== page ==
Ubisoft was already a pretty prolific developer in the mobile space, but today they’ve given themselves a major shot in the arm by acquiring the even more prolific mobile developer Ketchapp. Ubisoft has released a number of mobile games that leverage their popular AAA console and PC brands, as well as licensing popular television IP like CSI and NCIS. They also own Future Games of London who have put out the chart-topping Hungry Shark series. Now, with the acquisition of Ketchapp, they become the fourth largest mobile developer in terms of downloads, according to their press release announcing the deal.
Ketchapp, as you probably know, rose to prominence after releasing a clone of Threes! ($5.99) called 2048 (Free) back in the spring of 2014. At that time, Threes! was a paid title and did not offer a free or lite version. Ketchapp took advantage of that fact by releasing 2048 for free and supported by ads. It quickly topped the free charts and became something of a phenomenon, even becoming so popular that when Threes! finally did release a free version of their game people accused it of being a clone of 2048.
Since that initial rise to popularity, Ketchapp has become one of the most successful developers and publishers on the App Store. They occasionally release their own in-house developed games, but more often than not they publish games from smaller developers and use their extensive cross-promotional power across their library of released games to help bring exposure to them. It seems to have worked well, and this cross-promotional aspect of Ketchapp was one of the key points in Ubisoft wanting to acquire the company.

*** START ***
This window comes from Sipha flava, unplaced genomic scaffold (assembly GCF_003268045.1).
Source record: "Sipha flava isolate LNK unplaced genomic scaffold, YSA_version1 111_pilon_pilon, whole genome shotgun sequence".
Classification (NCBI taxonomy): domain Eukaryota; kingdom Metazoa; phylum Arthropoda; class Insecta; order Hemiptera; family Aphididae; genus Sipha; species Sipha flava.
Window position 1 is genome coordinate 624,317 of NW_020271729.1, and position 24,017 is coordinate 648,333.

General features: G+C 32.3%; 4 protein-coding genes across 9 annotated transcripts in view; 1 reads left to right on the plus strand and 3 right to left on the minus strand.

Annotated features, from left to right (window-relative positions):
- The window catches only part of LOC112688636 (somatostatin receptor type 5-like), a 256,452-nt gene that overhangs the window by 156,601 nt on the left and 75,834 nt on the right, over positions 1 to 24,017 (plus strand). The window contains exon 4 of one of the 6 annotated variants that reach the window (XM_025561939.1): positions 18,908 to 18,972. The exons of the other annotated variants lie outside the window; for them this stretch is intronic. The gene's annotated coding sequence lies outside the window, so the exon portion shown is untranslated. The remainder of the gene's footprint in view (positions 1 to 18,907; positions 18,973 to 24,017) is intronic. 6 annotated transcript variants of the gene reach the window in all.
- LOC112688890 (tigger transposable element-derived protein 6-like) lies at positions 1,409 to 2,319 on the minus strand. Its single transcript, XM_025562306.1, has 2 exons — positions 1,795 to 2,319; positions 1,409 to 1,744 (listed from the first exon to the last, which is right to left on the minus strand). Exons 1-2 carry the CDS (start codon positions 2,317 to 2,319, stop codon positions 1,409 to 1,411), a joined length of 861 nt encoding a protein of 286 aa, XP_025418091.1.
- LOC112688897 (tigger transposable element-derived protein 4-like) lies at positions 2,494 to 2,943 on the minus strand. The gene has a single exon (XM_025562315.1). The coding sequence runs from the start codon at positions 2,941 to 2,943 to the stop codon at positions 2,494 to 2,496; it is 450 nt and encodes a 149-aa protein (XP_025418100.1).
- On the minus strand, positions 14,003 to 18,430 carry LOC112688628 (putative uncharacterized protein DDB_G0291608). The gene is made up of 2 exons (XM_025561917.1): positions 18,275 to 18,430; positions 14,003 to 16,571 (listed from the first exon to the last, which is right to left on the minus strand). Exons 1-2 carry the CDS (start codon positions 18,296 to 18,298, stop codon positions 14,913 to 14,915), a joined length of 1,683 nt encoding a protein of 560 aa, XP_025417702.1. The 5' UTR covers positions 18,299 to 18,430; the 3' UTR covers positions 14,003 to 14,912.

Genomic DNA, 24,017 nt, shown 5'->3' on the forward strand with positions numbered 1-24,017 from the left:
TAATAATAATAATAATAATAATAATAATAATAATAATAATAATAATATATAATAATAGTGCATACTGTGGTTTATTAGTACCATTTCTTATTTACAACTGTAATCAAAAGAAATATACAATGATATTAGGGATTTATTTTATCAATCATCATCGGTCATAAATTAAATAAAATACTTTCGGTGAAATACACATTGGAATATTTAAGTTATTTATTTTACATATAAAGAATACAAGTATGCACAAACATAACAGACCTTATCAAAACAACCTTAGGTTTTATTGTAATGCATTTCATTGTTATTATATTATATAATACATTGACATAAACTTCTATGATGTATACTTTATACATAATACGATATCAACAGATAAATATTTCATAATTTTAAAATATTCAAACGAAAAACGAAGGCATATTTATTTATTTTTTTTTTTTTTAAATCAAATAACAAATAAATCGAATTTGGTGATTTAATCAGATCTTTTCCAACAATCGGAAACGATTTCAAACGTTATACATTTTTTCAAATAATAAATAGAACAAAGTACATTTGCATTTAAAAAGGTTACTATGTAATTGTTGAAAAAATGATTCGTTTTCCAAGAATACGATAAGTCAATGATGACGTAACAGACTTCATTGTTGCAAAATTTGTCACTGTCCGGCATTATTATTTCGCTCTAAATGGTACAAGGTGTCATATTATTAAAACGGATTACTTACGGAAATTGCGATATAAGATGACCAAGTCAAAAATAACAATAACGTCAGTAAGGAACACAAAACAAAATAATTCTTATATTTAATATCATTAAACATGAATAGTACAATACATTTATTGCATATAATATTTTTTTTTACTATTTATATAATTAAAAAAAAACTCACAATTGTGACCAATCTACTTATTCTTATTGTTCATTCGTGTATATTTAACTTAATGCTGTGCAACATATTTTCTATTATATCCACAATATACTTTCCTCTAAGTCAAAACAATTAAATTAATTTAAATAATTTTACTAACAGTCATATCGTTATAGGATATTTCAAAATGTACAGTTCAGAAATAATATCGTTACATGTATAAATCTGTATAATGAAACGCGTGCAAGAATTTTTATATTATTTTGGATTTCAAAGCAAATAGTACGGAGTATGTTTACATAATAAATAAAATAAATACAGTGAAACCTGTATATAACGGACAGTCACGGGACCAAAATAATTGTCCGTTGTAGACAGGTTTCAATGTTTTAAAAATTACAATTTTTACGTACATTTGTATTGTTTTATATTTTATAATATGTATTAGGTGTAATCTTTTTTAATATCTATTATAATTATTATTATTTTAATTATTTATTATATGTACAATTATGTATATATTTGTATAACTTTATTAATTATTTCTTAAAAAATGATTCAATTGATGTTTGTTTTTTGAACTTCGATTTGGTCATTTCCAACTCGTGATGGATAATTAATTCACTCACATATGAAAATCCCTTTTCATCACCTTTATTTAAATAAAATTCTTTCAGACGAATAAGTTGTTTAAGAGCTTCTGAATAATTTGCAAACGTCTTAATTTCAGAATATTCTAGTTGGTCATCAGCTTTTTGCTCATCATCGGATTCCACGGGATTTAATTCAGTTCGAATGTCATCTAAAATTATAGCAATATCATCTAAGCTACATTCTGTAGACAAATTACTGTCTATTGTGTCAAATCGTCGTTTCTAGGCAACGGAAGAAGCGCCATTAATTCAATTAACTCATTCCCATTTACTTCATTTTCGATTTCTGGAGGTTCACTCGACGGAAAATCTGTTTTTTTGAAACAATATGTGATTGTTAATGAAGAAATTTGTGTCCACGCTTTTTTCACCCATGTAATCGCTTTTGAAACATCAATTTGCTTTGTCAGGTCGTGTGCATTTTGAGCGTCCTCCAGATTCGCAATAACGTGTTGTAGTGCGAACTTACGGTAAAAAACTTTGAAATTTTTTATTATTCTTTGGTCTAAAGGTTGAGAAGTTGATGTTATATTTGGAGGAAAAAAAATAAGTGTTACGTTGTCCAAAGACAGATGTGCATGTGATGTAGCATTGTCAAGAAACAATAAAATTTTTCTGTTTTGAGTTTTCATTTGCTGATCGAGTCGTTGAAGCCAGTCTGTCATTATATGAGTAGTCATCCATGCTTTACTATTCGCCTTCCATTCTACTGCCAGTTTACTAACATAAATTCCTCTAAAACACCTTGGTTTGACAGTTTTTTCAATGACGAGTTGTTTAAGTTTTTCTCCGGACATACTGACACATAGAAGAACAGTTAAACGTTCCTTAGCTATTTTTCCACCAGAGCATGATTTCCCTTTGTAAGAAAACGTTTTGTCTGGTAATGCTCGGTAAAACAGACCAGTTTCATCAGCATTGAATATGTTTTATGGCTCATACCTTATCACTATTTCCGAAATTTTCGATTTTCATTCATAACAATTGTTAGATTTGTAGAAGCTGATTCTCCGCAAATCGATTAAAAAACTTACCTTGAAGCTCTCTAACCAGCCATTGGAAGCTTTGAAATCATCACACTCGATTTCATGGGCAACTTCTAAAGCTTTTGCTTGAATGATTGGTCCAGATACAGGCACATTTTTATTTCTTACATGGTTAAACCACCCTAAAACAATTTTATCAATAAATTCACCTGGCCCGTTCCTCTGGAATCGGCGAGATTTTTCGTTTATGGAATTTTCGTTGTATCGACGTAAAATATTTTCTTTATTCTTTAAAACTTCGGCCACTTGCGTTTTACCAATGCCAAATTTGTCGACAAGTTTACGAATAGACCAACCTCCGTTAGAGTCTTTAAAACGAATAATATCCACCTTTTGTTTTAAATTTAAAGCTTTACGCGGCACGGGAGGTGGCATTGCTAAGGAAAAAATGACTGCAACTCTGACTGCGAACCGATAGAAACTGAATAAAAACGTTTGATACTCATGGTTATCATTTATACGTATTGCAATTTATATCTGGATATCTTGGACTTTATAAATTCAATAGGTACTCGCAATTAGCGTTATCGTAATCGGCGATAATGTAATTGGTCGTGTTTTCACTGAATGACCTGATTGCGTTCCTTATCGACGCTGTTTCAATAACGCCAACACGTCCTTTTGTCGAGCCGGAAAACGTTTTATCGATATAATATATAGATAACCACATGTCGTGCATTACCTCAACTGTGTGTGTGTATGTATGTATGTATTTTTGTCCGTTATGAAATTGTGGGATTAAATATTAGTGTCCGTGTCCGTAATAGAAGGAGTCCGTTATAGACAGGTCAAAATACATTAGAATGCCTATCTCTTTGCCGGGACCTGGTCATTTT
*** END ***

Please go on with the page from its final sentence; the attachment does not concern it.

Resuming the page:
Although I’ve never been a fan of how Ketchapp made their initial splash, they’ve definitely put out a lot of fun, twitchy, built-for-mobile games over the years. In fact, for a long time, they were putting out a new game every single week. It’ll be interesting to see how this new partnership with Ubisoft works and what sort of stuff they’ll be putting out now, or if they’ll largely run things the way they have been and just lean on Ubisoft for financial assistance when they need it or access to their valuable library of well-known IPs.